Optimal Orbit Determination

Optimal Orbit Determination (OOD) methods have the following characteristics:

Optimal Orbit Determination
Property Manifestation in OOD
Input Tracking measurements with tracking platform locations, an a priori state estimate (inclusive of orbit estimate, and an a priori state error covariance matrix
Output Optimal state estimates and realistic state error covariance matrices
A priori orbit estimate Required
A priori state error covariance matrix Required
Methods Filter Methods are forward-time recursive sequential machines consisting of a repeating pattern of:
  • filter time update of the state estimate - propagates the state estimate forward, and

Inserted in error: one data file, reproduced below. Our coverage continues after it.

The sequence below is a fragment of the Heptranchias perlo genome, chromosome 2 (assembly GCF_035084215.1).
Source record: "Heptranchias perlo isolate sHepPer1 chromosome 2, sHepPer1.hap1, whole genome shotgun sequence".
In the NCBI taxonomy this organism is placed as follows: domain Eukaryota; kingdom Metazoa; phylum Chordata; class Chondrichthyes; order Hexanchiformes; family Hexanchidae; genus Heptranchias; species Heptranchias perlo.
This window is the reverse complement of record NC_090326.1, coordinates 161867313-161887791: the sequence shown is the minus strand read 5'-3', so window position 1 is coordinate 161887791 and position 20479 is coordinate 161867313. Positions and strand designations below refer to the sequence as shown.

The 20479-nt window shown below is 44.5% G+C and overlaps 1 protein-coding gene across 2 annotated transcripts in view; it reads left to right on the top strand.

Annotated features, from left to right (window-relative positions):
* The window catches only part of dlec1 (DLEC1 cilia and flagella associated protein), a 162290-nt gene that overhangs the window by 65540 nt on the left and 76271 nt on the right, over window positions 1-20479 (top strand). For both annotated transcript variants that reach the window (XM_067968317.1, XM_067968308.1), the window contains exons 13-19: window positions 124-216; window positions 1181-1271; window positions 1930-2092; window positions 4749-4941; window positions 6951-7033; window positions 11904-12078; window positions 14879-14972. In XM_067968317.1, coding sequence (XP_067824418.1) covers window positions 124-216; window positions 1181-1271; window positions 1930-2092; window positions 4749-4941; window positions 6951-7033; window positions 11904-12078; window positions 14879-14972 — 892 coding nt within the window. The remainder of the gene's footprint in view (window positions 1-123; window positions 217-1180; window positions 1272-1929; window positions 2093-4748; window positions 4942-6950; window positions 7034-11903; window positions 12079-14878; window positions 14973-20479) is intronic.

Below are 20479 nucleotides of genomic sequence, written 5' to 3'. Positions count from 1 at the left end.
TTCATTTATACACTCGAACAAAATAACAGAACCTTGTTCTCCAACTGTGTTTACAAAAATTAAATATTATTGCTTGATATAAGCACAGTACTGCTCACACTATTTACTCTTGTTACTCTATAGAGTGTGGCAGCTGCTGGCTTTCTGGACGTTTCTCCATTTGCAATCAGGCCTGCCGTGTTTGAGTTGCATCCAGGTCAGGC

• filter measurement update of the state estimate - incorporates the next measurement
Smoother Methods are backward-time recursive sequential machines consisting of a repeating pattern of state estimate refinement using filter outputs and backwards transition.
Time transitions (for both methods) Dominated most significantly by numerical orbit propagators, OOD methods are characterized by optimality:
  • Fundamental Theorem of Estimation (Sherman's Theorem)
  • Completeness in the state estimate structure
  • Connection of all state estimate models and state estimate error models to appropriate force modeling physics and tracker performance
  • Connection of all measurement models and measurement error models to appropriate tracker hardware description and tracker performance
Sources The search for optimality was begun by Wiener, Kalman, Bucy and others. Wright seeks significant improvements for OD using optimal estimation theory.

Operationally, OOD enables real-time performance, autonomous measurement processing, minimum orbit error variance estimates, and real-time trajectory accuracy performance assessment.

ODTK 6.5